Gov. Mitt Romney (R-MA) signs top Republican ad maker Alex Castellanos, who has already cut the anti-McCain attack spots on his head. LINK
USA Today has McCain adviser Rick Davis talking about Sen. McCain's new exploremccain.com web site while saying: "We are not under the radar." LINK
The New York Daily News includes McCain adviser Craig Goldman's explanation of the difference between the Giuliani and McCain filings McCain's filing "provides full disclosure," claims Goldman. LINK
Be sure to Note Rep. Peter King's (R-NY) support for Giuliani's bid.
Thompson jumps into the fray:
Former Wisconsin Governor and HHS Secretary Tommy Thompson (R) joined the growing list of politicians taking--or preparing to take--formal steps to run for president, saying yesterday in Iowa that he intends to file a presidential campaign committee after the first of the year.
As Robert Pear can tell you, a brat and a brew in moderation is perfectly healthy.
The Des Moines Register has Thompson saying: "I don't think anybody's got a better handle on health care than me" while adding that he's learned a lot about energy policy as a partner in a business that plans to build an ethanol plant. LINK
On the issue of what to do about U.S. troops in Iraq, ABC News' Teddy Davis has a Thompson spokesman saying that he hasn't had to answer that question yet. LINK
More from Reuters: LINK
And the Associated Press: LINK
Lott returns to Senate leadership:
The Los Angeles Times looks at Lott's return to Senate GOP leadership as another reminder to the Bush White House that the 110th is not likely to feel as indebted to President Bush as the 107, 108, and 109th. LINK
The Wall Street Journal calls Lott's return a "mixed blessing" for the Bush Administration and Notes that the White House will probably gain from his legislative skill.
The Washington Post on Lott's "redemption": LINK
The New York Times: LINK
Boston Globe: LINK
Barton ends bid, backs Boehner:
The Hill on Rep. Joe Barton's endorsement of Boehner: LINK
Broadcasting and Cable: LINK
In examining Nancy Pelosi's criticism of China on human rights, the Wall Street Journal writes that the presumptive Speaker's views on China "could set the tone for a new Congress looking to get tough on Beijing."
Roll Call looks at members of the moderate Republican and Democratic House factions indicating Wednesday that the two groups may coordinate efforts in the 110th Congress and could move to create a formal bipartisan coalition in the new session.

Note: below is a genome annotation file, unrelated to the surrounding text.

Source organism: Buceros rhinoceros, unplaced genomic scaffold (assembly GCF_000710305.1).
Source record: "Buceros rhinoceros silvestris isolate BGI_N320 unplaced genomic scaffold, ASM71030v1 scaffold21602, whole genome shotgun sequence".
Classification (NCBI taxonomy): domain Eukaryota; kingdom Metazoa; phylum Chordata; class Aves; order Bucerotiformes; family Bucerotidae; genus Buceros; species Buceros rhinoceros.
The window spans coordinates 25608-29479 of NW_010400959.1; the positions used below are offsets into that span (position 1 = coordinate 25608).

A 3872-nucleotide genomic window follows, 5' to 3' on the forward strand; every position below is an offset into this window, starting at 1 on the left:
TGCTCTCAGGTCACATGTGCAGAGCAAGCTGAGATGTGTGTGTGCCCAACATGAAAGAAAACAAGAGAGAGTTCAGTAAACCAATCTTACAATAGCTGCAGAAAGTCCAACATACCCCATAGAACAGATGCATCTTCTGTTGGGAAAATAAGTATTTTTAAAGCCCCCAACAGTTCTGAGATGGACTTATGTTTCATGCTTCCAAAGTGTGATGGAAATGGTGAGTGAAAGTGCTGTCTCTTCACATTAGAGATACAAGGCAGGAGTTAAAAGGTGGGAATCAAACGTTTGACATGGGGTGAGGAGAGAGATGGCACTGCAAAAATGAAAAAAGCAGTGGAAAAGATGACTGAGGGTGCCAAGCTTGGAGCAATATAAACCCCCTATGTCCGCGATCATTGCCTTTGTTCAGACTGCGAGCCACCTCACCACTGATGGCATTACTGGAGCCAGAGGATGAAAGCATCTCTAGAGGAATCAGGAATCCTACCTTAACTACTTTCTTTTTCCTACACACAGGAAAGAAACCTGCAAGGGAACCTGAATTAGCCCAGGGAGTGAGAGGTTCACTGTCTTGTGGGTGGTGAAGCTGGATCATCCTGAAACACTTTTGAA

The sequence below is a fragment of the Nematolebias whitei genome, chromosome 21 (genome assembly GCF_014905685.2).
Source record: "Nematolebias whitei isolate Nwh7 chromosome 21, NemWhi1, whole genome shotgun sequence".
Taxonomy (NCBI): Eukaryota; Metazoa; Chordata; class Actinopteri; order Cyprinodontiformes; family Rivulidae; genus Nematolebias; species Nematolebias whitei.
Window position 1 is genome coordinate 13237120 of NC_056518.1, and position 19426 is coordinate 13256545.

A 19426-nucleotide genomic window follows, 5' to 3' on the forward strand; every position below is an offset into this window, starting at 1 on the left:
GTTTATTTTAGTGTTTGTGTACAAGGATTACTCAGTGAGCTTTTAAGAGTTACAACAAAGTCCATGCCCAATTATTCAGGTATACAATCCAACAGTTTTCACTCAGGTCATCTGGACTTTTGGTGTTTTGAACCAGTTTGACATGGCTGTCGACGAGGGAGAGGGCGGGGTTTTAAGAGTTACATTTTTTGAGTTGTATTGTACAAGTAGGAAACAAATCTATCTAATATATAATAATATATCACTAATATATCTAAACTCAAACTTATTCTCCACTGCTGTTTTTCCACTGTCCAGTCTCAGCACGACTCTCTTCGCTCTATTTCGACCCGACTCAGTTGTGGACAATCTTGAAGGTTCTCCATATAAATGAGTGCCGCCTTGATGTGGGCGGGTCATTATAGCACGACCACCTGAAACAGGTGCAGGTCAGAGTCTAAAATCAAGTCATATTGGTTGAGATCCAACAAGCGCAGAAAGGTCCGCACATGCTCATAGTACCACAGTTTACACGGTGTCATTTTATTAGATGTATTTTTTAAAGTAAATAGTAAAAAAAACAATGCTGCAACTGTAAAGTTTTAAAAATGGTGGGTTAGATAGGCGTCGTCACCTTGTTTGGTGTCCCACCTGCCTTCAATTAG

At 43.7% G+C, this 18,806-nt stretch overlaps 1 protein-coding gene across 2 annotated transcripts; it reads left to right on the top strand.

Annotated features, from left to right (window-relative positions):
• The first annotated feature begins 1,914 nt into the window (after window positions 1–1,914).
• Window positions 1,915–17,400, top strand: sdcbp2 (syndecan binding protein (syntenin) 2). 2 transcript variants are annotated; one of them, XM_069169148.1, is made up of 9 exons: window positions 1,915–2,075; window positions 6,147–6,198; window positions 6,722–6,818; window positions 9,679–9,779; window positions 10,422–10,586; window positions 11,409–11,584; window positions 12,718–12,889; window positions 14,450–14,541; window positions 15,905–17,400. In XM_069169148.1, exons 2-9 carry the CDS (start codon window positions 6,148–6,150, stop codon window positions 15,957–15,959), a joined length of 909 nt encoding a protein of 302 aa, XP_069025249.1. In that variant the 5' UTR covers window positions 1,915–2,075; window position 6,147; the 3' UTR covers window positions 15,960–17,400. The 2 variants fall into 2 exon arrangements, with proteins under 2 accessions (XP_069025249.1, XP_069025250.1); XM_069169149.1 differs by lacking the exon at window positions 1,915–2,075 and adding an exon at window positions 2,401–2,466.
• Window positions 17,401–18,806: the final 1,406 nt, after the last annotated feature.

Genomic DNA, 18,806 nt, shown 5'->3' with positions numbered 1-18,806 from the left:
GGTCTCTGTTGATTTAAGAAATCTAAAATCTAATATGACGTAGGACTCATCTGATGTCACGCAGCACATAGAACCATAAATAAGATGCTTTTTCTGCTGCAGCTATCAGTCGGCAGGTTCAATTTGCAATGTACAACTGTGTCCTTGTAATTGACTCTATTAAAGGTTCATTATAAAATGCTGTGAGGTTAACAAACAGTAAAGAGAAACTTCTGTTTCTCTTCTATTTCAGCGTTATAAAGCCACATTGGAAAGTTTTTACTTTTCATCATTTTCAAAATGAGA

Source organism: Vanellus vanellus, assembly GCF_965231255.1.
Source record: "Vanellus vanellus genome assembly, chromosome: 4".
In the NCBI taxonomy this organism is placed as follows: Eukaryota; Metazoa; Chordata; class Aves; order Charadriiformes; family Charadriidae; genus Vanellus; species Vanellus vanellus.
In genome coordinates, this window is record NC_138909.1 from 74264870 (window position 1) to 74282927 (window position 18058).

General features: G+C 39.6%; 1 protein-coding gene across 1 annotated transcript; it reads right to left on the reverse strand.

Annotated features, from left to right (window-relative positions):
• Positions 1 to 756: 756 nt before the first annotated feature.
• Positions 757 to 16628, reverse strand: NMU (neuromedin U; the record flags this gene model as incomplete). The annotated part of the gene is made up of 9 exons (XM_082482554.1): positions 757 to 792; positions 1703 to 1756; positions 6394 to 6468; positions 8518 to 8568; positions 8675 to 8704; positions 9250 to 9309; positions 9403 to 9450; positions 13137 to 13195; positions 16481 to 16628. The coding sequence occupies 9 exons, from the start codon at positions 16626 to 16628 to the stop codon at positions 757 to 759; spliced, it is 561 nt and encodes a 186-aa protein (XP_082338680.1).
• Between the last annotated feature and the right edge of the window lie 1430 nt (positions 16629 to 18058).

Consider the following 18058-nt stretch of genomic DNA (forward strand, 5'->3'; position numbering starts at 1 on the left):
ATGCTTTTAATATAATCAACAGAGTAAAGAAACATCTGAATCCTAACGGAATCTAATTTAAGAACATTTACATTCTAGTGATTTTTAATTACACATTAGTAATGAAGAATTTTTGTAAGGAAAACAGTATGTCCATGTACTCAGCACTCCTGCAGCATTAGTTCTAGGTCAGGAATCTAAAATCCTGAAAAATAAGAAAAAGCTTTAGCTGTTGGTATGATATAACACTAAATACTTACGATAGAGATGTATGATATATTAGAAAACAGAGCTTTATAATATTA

The Washington Post's David Broder on a time of testing for Harry Reid. LINK
NPR's Ken Rudin Notes the retirement watch currently focused on Sen. Ted Stevens (R-AK) and Sen. John Warner (R-VA) as the 2008 cycle gets underway. LINK
The Hill checks the 2008 Senate landscape. LINK
Despite the party's biggest victories in over a decade, Democratic disarray is very much on display, reports the New York Times. LINK
Clintons of Chappaqua:
"They didn't give us a mandate, they gave us a chance," said Bill Clinton of the 2006 midterm electorate, per the New York Daily News. LINK
John DiStaso of the Union Leader writes that Shaun Hansen is the third person to plead guilty to federal criminal charges for a Republican operation that jammed Democratic get-out-the vote telephone calls on Nov. 7th. LINK Note the defiant kicker quote!!
The Washington Post reports on the changing cultural landscape of Virginia. LINK
The Orlando Sentinel reports that the manual recount of votes in Sarasota starts today. LINK
Intern for the ABC News Political Unit:
The ABC News Political Unit is now seeking full-time interns for the spring semester. There are a few requirements you should know about before applying for the internship.
- You must be either a graduate student or junior or senior in college.
-You must be able to work long days, starting early, Monday through Friday.
-If your school gives credit for internships, you must receive credit.
-The internship begins Jan. 8 and runs into May.
Not only will you get to write for The Note, but ABC News Political Unit interns also are afforded the opportunity to help manage ABC's Political Radar, cover political events around town, and conduct research used by ABC News broadcasts.
If you write well, don't mind getting up early, and have some familiarity with web publishing, send a cover letter and resume to email@example.com, with the subject line: "INTERN" in all caps.